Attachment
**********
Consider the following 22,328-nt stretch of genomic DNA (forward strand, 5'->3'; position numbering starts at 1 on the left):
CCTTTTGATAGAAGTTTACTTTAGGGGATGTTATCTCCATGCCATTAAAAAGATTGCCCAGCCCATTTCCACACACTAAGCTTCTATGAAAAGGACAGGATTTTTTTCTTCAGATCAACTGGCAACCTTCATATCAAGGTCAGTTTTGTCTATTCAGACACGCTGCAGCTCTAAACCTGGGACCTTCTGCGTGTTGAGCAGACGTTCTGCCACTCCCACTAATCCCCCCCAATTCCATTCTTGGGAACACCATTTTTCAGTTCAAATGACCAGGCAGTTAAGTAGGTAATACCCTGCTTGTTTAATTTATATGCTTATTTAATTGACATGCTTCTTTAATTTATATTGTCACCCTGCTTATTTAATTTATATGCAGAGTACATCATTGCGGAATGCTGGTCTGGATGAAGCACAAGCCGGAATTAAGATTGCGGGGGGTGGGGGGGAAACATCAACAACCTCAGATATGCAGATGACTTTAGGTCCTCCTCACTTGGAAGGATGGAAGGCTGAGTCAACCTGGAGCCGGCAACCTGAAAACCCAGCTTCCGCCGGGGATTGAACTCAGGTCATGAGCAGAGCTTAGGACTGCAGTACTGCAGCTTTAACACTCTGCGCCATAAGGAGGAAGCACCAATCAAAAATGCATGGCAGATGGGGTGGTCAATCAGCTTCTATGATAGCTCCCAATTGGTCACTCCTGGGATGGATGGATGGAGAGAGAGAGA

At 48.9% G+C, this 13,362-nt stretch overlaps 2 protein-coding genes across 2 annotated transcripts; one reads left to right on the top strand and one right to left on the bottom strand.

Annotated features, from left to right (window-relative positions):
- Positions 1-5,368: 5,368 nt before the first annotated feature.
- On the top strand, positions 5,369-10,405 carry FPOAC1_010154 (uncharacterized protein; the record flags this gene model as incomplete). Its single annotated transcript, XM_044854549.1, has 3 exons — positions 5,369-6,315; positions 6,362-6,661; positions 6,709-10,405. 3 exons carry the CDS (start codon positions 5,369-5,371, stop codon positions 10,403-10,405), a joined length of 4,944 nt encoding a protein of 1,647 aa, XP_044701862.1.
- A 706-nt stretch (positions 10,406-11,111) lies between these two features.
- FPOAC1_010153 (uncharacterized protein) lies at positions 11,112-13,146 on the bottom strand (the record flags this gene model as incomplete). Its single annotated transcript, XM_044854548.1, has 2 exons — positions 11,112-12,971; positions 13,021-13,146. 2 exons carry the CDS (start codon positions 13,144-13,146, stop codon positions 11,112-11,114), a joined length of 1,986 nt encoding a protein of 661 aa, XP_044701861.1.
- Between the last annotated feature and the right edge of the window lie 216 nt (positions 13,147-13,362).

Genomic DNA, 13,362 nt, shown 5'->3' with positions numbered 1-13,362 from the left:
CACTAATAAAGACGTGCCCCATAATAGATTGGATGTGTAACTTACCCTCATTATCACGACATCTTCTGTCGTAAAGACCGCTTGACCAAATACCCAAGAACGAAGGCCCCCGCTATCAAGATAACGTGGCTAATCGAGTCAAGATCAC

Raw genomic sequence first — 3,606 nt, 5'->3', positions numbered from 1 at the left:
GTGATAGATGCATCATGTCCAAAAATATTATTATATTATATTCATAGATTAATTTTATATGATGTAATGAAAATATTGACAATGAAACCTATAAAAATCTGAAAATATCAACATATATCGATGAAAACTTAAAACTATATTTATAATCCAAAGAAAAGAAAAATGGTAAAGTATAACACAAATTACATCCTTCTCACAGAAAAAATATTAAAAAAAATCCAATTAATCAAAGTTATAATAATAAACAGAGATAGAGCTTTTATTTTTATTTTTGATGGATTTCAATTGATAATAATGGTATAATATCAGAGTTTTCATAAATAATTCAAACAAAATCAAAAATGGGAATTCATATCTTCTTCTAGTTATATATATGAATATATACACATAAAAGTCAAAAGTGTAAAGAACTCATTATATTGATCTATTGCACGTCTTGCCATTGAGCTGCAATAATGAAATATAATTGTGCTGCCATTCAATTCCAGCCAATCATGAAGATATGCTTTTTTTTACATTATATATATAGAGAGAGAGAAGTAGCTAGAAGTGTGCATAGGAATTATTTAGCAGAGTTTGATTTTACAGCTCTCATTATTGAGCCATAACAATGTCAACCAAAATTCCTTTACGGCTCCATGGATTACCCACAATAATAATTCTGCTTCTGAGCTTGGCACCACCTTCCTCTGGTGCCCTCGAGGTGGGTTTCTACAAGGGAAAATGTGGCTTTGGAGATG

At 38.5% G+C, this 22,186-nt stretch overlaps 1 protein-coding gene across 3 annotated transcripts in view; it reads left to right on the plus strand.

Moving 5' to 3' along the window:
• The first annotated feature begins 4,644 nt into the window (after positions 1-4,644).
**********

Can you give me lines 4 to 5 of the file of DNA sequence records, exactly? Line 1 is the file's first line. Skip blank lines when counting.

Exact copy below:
Annotated features, from left to right (window-relative positions):
- Positions 1-5,368: 5,368 nt before the first annotated feature.